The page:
In the next week or two, someone will be spreading native grass and flower seeds on almost 20 acres that a we’re trying to convert to prairie. (They used to be covered in fescue—a tough grass that takes a beating, but one that doesn’t provide much in the way of good food or places for wild things to live.) We were fortunate to work with a Missouri native seed grower to design just the right mix of plants to get the height of grasses and types of flowers we want there.
We’re also fortunate to have been working for many years with a person who does work for individual landowners—whether it’s thinning the woods, converting fescue to prairie plants or conducting controlled burns of fields and forests.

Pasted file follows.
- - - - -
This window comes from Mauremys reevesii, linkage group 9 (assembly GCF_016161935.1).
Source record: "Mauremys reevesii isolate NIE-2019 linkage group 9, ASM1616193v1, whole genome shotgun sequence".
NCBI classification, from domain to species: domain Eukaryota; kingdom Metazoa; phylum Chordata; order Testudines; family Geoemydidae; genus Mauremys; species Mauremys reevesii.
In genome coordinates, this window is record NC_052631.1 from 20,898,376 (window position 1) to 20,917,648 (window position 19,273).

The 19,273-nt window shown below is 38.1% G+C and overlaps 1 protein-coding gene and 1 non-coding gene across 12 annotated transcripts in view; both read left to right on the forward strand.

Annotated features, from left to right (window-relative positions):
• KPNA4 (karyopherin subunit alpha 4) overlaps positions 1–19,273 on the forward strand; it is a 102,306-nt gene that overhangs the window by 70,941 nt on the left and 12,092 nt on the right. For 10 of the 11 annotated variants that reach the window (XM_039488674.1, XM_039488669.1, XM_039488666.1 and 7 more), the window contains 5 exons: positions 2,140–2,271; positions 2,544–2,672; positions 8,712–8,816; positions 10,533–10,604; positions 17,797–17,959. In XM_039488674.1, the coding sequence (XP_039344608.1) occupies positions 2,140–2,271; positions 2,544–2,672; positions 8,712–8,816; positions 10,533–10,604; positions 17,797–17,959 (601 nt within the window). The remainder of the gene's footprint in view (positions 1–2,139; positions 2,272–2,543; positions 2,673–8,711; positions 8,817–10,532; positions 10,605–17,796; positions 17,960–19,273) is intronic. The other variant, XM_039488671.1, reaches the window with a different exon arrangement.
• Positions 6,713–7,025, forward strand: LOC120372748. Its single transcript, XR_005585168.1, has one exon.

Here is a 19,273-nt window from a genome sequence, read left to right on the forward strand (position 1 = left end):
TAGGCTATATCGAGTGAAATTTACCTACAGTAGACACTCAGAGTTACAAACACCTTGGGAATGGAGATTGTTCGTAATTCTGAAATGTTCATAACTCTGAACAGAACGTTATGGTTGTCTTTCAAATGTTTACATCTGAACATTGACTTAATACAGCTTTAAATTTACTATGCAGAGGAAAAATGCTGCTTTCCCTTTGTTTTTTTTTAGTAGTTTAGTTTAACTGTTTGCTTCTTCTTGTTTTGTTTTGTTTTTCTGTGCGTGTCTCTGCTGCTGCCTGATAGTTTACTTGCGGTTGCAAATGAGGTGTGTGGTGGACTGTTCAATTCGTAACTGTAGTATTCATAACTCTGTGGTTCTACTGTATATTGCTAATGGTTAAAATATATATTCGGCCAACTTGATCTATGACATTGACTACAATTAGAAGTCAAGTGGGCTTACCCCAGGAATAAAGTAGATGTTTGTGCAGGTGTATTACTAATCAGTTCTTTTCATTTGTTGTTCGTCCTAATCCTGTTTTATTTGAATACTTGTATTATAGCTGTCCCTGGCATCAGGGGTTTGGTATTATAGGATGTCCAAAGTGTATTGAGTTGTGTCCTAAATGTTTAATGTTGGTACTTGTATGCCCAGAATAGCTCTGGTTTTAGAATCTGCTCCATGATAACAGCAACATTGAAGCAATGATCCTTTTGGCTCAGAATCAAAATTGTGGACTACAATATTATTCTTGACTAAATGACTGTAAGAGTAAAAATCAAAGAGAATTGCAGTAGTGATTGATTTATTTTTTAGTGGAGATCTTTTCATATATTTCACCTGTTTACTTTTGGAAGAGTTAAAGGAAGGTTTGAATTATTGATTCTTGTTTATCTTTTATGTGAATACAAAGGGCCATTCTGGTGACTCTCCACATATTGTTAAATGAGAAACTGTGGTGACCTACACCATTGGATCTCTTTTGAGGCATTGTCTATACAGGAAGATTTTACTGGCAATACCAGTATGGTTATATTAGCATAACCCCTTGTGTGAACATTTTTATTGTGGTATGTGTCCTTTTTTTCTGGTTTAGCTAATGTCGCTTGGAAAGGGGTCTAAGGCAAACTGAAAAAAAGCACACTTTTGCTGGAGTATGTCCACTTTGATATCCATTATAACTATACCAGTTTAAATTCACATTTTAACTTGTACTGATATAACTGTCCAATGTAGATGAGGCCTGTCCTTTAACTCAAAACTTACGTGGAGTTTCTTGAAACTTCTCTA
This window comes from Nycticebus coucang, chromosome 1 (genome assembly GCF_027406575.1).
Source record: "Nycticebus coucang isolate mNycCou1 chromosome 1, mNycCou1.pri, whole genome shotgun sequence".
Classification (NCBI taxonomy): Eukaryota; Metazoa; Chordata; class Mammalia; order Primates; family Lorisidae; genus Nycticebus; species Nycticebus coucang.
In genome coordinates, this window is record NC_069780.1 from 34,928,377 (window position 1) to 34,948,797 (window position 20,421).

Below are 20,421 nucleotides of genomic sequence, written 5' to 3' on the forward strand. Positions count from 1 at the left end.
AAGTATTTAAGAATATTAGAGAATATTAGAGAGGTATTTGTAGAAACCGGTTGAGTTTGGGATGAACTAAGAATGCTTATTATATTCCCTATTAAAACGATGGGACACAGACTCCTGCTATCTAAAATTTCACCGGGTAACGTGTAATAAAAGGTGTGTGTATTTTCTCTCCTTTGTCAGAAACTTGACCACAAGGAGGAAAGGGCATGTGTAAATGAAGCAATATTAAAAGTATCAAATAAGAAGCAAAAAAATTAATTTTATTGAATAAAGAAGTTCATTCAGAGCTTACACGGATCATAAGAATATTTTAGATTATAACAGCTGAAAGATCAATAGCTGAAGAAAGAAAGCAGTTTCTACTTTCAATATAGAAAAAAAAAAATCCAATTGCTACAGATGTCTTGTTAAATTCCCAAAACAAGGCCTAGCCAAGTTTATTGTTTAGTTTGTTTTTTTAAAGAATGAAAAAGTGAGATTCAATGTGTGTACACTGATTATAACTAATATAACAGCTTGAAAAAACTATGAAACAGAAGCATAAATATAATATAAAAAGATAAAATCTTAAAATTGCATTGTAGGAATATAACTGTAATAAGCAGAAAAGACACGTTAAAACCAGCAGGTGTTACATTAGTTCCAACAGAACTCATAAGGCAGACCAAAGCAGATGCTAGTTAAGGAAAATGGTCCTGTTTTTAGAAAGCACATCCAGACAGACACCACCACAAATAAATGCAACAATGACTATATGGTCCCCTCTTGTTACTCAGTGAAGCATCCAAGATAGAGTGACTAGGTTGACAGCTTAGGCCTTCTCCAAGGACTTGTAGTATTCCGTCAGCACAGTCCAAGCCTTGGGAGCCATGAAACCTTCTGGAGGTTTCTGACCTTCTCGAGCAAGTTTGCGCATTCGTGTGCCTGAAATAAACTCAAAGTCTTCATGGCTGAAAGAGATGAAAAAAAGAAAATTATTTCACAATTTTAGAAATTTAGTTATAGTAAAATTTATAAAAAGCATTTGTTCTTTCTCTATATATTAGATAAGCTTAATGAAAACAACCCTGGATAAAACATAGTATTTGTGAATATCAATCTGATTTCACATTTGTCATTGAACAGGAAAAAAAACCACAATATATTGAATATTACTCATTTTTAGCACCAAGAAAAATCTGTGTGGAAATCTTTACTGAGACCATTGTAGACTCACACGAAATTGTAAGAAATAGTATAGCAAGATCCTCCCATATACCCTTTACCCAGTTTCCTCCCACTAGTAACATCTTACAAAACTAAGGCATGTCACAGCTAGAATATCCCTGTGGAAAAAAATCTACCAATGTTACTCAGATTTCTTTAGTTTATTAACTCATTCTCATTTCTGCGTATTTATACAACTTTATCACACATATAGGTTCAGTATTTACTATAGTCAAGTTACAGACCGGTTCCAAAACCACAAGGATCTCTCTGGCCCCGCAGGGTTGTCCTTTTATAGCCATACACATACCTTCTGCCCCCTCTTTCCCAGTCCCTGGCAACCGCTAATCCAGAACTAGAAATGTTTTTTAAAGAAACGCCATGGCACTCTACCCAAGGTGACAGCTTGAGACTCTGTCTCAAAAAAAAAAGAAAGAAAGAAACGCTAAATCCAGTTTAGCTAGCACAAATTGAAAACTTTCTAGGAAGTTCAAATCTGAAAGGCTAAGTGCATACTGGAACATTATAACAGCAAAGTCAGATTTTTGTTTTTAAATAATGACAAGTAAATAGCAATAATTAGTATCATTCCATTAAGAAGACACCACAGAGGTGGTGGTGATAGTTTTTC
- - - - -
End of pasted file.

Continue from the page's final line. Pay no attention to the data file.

Many years ago, people who lived in the countryside also did some of their own farming on the land. They’d have a tractor and maybe their own chainsaw, too. Nowadays, though, people are moving from cities into the country—and they have neither the tools nor the skills to improve their land for wildlife, for future timber harvests, for getting rid of invasive plants or for adding more native ones.
If you’re in that situation—you own the land but don’t have the tools or know where to begin—here are a few quick ideas of how to get started: 1) find a local conservation contractor to help get things done; 2) start with some basic handbooks on managing ponds, forests and fields for wildlife; 3) contact your regional conservation office for more local resources and workshops; 4) browse through our website for lots of information for private landowners.